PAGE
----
What is a gastrostomy-jejunostomy tube?
A gastrostomy-jejunostomy tube -- commonly abbreviated as "G-J tube" -- is placed into your child's stomach and small intestine. The “G” portion of this tube is used to vent your child's stomach for air or drainage, and / or drainage, as well as give your child an alternate way for feeding. The “J” portion is used primarily to feed your child.
The word "gastrostomy" comes from two Latin root words for "stomach" (gastr) and "new opening" (stomy). "Jejunostomy" is made up of the words for "jejunum" (or the second part of the small intestine) and "new opening."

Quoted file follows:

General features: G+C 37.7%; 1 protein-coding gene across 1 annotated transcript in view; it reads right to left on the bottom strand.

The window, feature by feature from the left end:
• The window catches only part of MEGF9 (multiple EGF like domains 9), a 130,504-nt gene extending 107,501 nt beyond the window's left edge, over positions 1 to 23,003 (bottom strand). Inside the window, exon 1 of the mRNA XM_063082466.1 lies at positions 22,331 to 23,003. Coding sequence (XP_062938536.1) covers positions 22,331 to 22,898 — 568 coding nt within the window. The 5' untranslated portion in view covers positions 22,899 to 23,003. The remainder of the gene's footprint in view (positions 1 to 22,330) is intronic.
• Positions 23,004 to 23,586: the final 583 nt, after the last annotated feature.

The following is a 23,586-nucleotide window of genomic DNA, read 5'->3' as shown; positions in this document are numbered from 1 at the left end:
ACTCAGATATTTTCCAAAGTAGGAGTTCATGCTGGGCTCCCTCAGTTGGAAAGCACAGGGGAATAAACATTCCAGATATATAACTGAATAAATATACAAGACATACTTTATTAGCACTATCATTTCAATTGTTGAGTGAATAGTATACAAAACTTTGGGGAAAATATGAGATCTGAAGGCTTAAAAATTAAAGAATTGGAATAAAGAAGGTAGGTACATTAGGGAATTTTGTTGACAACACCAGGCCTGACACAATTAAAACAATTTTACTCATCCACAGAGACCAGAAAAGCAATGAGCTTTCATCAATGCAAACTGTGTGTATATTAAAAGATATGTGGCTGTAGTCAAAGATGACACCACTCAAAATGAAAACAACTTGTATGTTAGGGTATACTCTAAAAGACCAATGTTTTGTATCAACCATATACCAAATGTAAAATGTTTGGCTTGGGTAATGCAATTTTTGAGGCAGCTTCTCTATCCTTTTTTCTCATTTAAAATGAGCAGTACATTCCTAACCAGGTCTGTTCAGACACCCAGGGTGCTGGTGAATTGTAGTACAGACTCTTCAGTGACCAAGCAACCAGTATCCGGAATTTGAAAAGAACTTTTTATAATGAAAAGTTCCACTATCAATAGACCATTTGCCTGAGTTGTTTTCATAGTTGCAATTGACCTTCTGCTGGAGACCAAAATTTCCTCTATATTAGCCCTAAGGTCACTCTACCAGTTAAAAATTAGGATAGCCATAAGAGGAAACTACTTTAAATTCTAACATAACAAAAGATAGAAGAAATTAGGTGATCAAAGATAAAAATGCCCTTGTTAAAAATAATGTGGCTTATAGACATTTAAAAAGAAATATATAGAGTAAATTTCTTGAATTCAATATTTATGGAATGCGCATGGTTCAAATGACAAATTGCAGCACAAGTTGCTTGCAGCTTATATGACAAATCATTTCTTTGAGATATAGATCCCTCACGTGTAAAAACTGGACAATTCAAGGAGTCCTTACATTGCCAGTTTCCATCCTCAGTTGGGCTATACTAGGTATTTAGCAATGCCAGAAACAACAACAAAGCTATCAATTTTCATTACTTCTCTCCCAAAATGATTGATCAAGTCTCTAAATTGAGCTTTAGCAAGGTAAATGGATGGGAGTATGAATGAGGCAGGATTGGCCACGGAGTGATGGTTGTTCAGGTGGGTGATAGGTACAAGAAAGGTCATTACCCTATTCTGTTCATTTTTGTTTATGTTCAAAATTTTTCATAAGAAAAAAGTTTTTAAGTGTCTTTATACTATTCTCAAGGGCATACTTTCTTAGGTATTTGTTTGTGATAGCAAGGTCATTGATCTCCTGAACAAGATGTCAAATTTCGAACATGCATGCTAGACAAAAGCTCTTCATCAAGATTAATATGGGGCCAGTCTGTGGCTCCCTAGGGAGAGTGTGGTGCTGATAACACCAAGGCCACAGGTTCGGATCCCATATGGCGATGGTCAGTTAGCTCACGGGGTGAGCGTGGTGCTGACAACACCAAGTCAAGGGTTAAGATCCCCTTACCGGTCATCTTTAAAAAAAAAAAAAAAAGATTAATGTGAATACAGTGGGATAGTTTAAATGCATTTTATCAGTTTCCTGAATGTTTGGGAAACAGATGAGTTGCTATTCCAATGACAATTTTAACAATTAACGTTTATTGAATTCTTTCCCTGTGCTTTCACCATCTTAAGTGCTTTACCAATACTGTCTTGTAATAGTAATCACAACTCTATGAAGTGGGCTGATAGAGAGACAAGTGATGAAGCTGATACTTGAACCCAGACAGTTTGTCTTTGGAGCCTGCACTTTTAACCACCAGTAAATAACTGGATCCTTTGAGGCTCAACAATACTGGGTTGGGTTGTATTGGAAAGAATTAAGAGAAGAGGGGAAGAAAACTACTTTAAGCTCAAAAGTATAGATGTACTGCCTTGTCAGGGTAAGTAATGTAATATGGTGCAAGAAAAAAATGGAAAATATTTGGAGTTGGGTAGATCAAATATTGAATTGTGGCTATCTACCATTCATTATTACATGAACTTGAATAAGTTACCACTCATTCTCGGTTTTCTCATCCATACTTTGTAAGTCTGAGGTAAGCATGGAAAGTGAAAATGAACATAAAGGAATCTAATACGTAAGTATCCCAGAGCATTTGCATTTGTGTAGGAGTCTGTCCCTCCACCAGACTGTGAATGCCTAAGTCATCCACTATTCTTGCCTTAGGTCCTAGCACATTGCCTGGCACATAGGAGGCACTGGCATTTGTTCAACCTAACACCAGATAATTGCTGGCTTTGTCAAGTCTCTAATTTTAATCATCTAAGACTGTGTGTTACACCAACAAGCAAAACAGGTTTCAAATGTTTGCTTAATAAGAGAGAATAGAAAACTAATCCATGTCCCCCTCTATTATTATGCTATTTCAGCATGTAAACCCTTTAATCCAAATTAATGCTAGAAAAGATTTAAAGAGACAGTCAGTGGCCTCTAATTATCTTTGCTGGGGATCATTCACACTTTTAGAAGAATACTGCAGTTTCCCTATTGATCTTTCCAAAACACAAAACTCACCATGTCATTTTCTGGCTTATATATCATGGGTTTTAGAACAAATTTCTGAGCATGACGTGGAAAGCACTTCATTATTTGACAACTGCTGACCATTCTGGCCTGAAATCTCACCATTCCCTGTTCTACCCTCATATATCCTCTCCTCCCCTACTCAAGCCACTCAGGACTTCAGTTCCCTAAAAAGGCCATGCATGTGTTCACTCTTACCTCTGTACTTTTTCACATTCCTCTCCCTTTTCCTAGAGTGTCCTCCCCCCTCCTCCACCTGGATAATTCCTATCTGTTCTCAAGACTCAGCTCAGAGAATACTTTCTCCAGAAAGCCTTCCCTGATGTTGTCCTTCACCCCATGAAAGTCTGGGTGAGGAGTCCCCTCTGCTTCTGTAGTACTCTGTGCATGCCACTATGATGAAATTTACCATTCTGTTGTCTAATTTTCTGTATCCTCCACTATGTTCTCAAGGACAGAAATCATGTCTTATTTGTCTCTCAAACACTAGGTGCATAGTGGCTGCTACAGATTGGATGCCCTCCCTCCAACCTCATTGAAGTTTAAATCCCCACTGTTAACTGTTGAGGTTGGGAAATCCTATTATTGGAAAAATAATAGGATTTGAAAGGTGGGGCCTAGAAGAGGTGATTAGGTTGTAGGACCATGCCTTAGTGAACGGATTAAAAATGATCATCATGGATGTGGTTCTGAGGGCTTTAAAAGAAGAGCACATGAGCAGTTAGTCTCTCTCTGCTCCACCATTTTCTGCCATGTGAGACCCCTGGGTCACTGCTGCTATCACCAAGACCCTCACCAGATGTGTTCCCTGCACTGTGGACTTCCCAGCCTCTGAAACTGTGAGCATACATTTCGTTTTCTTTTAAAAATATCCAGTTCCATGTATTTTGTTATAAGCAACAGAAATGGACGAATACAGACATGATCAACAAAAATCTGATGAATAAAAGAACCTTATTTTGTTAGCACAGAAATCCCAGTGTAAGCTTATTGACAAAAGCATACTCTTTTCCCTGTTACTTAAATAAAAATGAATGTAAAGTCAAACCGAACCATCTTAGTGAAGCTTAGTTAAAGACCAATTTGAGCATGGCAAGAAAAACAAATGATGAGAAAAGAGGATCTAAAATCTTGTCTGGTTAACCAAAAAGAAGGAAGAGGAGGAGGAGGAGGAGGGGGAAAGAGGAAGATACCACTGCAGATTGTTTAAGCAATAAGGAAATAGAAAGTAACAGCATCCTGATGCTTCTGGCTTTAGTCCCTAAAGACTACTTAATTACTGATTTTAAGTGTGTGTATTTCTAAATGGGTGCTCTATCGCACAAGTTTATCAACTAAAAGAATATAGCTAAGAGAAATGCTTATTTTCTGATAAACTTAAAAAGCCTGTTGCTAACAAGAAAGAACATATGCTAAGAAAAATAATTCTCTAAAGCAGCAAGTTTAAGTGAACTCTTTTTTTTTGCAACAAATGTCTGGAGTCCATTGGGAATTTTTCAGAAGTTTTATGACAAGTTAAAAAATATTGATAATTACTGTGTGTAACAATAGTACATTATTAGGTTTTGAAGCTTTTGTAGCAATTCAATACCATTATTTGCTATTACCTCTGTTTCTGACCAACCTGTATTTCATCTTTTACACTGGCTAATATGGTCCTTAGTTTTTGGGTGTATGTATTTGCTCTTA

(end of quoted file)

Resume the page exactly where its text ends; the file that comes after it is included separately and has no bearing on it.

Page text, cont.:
The G-J tube stays in place in your child's stomach because there is a balloon or a plastic bumper at the end of the tube inside the stomach securing it to the stomach wall. There is a smaller tube (the J-tube) that will go into the jejunum via the same opening in the stomach wall, secured by the same balloon.
There is a plastic disc around the tube outside of the child's body. This keeps the tube from sliding in and out of the opening. This plastic disc should not slide around on the tube, and should be snug against the skin (the space between the bottom of the disc and the stomach should be about the depth of a dime), but it should not cause pressure. The tube should be able to move in and out of the child's stomach just slightly.
On the outside of the body, you will find three ports at the end of the tube labeled: gastric, jejunal and balloon. Your doctor or nurse will give you further instructions for their use.